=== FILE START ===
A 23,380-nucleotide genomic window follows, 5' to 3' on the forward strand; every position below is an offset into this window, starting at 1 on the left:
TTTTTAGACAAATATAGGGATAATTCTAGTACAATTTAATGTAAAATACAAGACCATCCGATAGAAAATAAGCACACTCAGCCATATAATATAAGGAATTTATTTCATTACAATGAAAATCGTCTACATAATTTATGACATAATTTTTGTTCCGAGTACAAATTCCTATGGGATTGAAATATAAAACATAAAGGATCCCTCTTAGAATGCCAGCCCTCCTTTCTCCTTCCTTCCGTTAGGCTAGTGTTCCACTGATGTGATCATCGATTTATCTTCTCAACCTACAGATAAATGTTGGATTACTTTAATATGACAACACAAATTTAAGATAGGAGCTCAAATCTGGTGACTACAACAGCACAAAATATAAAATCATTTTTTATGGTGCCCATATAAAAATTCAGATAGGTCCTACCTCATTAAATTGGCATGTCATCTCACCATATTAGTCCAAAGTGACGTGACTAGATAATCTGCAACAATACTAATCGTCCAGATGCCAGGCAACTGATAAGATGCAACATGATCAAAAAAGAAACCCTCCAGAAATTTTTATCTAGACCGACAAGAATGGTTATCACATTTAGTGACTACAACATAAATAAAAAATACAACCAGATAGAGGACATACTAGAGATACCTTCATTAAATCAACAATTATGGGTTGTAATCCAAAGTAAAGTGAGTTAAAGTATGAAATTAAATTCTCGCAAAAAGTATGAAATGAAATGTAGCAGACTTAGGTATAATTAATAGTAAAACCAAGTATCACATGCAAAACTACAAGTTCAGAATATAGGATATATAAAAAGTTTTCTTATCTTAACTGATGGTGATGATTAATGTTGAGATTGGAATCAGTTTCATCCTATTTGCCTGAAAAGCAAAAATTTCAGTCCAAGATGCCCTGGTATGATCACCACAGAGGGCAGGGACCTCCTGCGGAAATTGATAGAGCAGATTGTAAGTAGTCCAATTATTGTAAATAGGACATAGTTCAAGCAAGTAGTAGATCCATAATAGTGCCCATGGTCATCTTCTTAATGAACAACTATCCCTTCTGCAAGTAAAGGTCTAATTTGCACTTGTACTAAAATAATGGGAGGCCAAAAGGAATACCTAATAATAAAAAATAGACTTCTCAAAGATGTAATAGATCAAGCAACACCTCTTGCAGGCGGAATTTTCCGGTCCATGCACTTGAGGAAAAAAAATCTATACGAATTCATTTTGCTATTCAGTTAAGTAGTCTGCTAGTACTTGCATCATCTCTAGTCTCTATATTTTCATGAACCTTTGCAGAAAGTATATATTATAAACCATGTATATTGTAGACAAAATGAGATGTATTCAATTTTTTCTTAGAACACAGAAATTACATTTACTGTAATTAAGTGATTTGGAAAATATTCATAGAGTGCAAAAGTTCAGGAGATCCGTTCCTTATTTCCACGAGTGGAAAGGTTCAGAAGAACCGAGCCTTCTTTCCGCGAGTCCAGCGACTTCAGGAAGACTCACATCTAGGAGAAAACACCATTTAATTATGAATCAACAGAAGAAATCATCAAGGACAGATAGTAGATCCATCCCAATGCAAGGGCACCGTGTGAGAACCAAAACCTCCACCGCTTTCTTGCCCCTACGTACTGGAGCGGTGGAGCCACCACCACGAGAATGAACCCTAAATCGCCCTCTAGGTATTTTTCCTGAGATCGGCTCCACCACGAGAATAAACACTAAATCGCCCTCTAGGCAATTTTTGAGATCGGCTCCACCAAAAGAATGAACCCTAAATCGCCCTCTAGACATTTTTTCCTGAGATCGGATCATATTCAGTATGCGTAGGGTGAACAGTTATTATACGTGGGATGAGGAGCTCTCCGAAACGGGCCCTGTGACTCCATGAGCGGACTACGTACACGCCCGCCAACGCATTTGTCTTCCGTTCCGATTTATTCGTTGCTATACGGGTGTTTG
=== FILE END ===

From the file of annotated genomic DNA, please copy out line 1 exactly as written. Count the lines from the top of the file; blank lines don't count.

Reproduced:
A 23,380-nucleotide genomic window follows, 5' to 3' on the forward strand; every position below is an offset into this window, starting at 1 on the left: